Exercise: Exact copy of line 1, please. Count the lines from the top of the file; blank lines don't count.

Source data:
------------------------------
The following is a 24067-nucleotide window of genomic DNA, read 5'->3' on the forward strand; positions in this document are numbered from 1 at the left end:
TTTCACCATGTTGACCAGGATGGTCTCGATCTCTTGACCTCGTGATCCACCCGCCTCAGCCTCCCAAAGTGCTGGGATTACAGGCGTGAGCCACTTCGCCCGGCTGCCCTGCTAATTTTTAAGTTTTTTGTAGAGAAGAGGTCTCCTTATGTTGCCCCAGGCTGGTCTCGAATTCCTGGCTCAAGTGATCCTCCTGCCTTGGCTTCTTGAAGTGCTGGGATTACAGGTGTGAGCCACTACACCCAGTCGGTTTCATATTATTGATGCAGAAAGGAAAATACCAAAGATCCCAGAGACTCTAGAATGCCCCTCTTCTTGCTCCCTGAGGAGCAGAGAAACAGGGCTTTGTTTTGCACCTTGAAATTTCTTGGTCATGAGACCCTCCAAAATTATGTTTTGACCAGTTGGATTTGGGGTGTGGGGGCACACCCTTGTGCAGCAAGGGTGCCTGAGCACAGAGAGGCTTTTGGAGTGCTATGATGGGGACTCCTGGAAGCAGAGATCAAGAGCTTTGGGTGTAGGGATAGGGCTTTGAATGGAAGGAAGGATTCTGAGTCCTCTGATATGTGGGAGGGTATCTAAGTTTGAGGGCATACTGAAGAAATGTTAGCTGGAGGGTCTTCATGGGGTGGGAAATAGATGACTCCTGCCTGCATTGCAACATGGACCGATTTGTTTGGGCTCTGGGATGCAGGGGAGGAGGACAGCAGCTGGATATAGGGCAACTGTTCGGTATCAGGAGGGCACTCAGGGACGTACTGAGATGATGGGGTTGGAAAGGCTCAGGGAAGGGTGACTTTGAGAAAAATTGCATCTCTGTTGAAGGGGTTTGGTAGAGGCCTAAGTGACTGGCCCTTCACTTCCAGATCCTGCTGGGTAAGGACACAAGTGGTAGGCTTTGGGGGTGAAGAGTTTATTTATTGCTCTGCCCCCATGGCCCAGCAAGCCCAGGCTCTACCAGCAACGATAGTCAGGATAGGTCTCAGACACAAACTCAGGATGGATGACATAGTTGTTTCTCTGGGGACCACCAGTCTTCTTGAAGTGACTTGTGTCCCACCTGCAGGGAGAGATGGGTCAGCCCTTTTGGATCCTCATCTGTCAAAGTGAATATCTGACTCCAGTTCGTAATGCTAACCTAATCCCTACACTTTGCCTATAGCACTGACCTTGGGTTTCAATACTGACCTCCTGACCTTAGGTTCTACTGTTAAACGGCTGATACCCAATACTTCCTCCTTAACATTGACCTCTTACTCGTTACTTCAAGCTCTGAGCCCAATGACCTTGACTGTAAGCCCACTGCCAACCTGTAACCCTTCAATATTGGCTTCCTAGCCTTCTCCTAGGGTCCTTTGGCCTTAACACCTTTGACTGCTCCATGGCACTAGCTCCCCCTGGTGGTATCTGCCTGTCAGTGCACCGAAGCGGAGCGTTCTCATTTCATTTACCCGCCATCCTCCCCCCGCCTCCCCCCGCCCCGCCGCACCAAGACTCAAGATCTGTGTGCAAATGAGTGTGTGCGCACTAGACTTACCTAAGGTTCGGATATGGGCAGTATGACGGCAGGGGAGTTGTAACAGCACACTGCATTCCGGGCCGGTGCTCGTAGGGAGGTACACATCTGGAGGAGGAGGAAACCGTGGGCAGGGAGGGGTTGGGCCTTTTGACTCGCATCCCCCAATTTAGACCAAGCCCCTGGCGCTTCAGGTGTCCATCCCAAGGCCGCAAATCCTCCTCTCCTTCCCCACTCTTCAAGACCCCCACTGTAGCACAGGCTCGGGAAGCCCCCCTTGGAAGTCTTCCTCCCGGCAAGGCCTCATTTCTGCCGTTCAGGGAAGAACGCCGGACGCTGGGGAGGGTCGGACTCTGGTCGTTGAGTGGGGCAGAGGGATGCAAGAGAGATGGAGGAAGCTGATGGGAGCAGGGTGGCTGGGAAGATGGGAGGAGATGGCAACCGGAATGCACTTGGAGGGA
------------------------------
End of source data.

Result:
The following is a 24067-nucleotide window of genomic DNA, read 5'->3' on the forward strand; positions in this document are numbered from 1 at the left end: